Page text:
A Blog by the Editor of The Middle East Journal

Putting Middle Eastern Events in Cultural and Historical Context

Monday, September 15, 2014

In the Rush to Confront ISIS, Let's also Listen to the Doubters

I came of age and of draft age) in he Vietnam era. Like many of hat generation I tend to be cautious about military operations which have vaguely defined objectives, self-imposed limitations on meeting those objectives, an open-ended timeline and little exit strategy.

And a war the adversary welcomes. It's clear that the beheadings of two American journalists and a British aid worker were meant to bait us deeper into the conflict. They want us to fight them, and to do it on their choice of battlefield. It would be wise to reflect on why.

Don't get me wrong: ISIS is an appalling and barbaric mutation that cannot be negotiated with. Delenda est ISIS. But how to destroy them is a valid question.

The emerging strategy consists of a coalition whose exact members are undefined as yet, but include European allies and some Arab states who will join in airstrikes, but no one (least of all the US) is going to supply the ground forces. Those will come from the Iraqi Amy, which already collapsed once in the face of ISIS, the Peshmerga, and the various radical Shi‘ite militias and their Iranian Guards Corps advisers, who lifted the siege of Amerli with the help of American airstrikes even though we aren't cooperating with them in any way.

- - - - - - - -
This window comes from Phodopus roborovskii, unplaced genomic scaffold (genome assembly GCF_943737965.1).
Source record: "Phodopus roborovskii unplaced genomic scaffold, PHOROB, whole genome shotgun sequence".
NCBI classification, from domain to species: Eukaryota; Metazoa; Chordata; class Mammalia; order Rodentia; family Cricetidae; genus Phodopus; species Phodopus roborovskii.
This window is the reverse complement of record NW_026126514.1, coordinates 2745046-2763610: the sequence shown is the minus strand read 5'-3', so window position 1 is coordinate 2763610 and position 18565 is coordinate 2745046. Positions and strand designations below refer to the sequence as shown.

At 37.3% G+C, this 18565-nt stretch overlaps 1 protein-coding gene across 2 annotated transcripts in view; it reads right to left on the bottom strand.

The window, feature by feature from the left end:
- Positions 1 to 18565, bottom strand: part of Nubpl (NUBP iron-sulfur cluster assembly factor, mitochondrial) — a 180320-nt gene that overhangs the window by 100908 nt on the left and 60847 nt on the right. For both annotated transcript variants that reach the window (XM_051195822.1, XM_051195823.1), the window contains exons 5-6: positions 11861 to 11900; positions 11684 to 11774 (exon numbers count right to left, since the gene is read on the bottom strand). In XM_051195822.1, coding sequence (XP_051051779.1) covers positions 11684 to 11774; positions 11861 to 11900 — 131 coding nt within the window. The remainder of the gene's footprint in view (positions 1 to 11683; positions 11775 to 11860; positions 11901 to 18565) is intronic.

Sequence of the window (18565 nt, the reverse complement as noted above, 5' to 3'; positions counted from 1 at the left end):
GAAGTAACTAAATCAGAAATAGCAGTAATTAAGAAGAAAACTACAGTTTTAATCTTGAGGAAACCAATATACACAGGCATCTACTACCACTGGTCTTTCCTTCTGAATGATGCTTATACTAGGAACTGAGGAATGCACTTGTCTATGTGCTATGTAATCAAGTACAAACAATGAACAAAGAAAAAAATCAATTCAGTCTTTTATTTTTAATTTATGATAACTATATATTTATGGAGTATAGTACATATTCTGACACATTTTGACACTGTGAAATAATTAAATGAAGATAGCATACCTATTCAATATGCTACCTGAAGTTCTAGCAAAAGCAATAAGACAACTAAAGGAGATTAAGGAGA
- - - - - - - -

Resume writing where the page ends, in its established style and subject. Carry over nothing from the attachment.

But with proper support and our continued ability to overlook the IRGC officers in Iraq, the Iraqi Army and Peshmerga might eventually overcome ISIS in Iraq, though it would be, to quote Wellington, "a near-run thing."

But who would provide the ground forces in Syria? The US will not work with the Asad regime (nor would I), not even in the look-the-other-way manner we may pretend not to notice the Iranian participation in Iraq. Jabhat al-Nusra is anathema due to its allegiance to al-Qa‘ida. The more moderate elements of the Free Syrian Army are not currently a cohesive fighting force.With a lot of training, money, arms, discipline, embedded advisers, special operations forces, more money, more arms, and Cinderella's fairy godmother, they could be turned into a fighting force, maybe. But it would be a long haul.

The deus ex machina many would like to see is the Turkish Army. A strong, well-armed and trained military force (and a NATO ally) in exactly the right place across northern Syria and Iraq, it's everyone's choice for the ideal savior.